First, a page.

Boats’ seaworthiness is related to the crew experience and capacity

How did the fire on the MV Adventure in the Philippines have anything to do with "Boats’ seaworthiness is related to the crew experience and capacity?"
 
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Vienna

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you havent read the whole article,
have you?
Quote...Adventure is the third 62 to be destroyed by accident. Grey Pearl was also destroyed by fire. The Charlotte B was a total loss after running aground on Mexico's Baja peninsula due to human error. A video of the latter's wrecked hull follows the gallery.....unquote
 

carl13

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you havent read the whole article,
have you?
Quote...Adventure is the third 62 to be destroyed by accident. Grey Pearl was also destroyed by fire. The Charlotte B was a total loss after running aground on Mexico's Baja peninsula due to human error. A video of the latter's wrecked hull follows the gallery.....unquote
I read the article, what was the cause of the fire on the MV Adventure while it sat at the dock? And how does that relate to it's seaworthiness?
 
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Folsom

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I'm not saying I'm a captain but... boats are not crazy hard to drive. But perhaps not everyone should...
 

Mike Lavigne

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I'm not saying I'm a captain but... boats are not crazy hard to drive. But perhaps not everyone should...

the sea can be cruel. just try to get insurance on a 40 foot plus size, high 6 figure or 7 figure boat. their expectations for your skill set will bring reality to you. and they have the actuarial tables to justify those expectations.

some people never even figure out proper safe anchoring processes. actually a very involved subject matter. lots of interesting stories to be read. a book i purchased recently. it could keep you on dry land.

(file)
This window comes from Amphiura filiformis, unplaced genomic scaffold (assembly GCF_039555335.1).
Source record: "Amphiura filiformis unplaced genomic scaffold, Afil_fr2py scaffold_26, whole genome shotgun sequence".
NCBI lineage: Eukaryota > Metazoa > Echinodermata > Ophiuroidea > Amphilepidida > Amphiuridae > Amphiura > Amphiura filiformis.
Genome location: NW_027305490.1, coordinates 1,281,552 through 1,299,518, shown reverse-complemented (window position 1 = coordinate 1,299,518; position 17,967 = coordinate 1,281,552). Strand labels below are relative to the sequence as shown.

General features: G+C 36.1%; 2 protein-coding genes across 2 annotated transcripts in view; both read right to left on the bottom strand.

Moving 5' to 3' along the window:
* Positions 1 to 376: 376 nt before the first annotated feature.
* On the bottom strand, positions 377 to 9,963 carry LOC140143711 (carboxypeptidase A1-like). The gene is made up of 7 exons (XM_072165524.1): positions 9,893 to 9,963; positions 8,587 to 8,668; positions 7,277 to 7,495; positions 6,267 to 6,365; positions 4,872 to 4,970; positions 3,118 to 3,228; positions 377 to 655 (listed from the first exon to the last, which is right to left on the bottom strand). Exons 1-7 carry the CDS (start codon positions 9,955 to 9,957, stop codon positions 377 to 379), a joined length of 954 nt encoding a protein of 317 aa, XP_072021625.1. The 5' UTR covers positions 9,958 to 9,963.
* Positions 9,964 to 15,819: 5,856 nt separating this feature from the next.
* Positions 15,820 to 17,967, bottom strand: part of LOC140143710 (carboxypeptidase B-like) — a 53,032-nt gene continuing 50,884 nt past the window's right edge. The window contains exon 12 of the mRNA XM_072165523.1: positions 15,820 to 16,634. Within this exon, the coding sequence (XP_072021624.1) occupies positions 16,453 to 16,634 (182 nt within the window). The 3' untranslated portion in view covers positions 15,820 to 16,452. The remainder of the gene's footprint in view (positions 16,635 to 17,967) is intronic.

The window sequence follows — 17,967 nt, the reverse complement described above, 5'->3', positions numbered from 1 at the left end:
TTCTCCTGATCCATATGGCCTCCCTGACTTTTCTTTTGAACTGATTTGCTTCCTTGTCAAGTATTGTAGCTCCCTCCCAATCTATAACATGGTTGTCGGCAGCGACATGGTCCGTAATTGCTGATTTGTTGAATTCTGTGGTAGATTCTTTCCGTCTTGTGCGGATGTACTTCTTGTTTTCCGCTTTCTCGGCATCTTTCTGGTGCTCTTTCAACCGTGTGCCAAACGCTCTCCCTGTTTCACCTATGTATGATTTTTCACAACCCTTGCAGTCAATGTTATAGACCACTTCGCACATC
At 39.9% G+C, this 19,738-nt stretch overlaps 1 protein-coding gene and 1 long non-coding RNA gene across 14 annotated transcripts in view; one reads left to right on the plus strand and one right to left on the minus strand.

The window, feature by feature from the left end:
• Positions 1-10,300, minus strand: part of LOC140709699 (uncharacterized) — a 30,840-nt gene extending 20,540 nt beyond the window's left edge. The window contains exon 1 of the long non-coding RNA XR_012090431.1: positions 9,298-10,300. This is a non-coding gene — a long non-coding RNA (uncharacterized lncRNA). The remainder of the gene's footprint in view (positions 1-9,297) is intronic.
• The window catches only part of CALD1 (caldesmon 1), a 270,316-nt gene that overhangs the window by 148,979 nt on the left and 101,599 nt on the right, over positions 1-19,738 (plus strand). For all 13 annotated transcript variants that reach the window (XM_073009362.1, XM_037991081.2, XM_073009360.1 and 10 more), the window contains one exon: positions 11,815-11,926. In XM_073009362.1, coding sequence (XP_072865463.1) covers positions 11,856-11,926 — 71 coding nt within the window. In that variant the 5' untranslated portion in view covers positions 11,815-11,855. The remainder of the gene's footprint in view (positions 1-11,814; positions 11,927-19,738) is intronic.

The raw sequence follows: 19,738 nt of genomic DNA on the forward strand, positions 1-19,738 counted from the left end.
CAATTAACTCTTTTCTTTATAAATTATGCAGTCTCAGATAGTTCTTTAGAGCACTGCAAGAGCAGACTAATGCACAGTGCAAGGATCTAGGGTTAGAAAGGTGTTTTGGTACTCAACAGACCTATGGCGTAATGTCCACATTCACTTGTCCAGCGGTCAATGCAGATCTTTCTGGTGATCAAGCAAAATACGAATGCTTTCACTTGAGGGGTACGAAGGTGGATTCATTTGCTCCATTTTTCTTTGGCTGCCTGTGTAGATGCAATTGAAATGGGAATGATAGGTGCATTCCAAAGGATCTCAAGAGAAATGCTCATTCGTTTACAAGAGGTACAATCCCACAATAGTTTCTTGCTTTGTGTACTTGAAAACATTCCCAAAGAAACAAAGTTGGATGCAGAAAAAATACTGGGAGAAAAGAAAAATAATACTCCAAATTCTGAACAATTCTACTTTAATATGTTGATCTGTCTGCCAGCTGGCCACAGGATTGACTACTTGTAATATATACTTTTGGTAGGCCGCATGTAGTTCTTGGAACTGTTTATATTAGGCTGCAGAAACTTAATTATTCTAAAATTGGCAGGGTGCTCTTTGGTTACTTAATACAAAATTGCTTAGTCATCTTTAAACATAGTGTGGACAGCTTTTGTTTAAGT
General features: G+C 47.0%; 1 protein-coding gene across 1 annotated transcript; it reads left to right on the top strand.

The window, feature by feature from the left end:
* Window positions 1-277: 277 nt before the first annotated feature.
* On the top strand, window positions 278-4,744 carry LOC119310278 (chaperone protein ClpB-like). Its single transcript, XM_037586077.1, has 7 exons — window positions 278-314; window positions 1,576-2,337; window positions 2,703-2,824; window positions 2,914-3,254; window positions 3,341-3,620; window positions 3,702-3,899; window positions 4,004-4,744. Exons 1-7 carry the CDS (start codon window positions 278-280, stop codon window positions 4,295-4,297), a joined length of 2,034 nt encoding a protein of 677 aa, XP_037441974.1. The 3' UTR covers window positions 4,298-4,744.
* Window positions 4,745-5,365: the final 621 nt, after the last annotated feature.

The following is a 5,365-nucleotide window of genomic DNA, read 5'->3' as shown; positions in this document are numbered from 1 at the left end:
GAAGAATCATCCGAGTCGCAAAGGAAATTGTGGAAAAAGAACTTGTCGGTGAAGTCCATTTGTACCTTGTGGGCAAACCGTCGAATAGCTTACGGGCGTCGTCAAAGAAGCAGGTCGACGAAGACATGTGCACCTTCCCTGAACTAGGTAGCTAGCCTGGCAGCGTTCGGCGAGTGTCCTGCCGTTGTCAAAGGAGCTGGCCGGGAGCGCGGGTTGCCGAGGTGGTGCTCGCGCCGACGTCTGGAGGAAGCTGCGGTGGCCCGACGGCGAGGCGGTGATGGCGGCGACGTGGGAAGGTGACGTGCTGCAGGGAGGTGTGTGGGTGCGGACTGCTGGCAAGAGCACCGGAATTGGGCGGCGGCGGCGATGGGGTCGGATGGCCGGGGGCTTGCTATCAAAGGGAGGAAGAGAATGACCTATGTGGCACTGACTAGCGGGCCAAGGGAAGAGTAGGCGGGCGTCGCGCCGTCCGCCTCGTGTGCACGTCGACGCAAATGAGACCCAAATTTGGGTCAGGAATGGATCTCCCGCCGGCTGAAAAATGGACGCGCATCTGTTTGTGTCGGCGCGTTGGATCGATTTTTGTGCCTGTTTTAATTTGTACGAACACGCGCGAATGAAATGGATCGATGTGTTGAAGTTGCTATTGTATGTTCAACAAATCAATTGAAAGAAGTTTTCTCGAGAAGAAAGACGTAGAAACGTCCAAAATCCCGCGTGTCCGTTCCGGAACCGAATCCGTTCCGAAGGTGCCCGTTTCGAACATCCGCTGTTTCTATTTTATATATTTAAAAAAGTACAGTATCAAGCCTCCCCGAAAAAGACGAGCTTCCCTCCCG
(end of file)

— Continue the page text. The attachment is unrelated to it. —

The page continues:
"not crazy hard".......maybe? but the price for a mistake could be serious indeed.
 
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Folsom

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the sea can be cruel. just try to get insurance on a 40 foot plus size, high 6 figure or 7 figure boat. their expectations for your skill set will bring reality to you. and they have the actuarial tables to justify those expectations.

some people never even figure out proper safe anchoring processes. actually a very involved subject matter. lots of interesting stories to be read. a book i purchased recently. it could keep you on dry land.


"not crazy hard".......maybe? but the price for a mistake could be serious indeed.

I'm not sure when, if ever, I'll get to reading a book about anchors.

However I am a fan of Casual Navigation. Well and anchor fail videos for big boats are interesting. I find boat stuff really interesting, but all we have is lakes so it's super casual. If I moved to the coast and could spend the extra money I'd consider a Yacht just for going to Canada with. (hopefully a possibility sooner than later) Although I wouldn't probably be focusing on luxury, well maybe... not sure.

I admit I'm interested in VanDutch Yachts. If not something like that, then something surprisingly sea worthy like one I happened across while just looking at boats that had a gyro in it even though it wasn't a huge boat (not a small cheap gyro either). Stuff that's too in-between just isn't very interesting.
 

Mike Lavigne

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I'm not sure when, if ever, I'll get to reading a book about anchors.

the book is only peripherally about anchors, more about safe anchoring. best not to leave the dock without a plan.

many boaters rarely deal with complicated anchoring situations. so it's not a relevant subject for many. but for those who do, it's a big part of the whole deal.
 
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Vienna

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I don't get it, are you just suppose to sit in uncomfortable places while you travel for luxury? Where do you lay in the sun?
In addition, Considering the calm sea condition, notice the hull’s pitching and the total lack of a swimming platform
 
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carl13

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I don't get it, are you just suppose to sit in uncomfortable places while you travel for luxury? Where do you lay in the sun?
Glad you enjoyed the the video, here's another one showing the N41's luxury: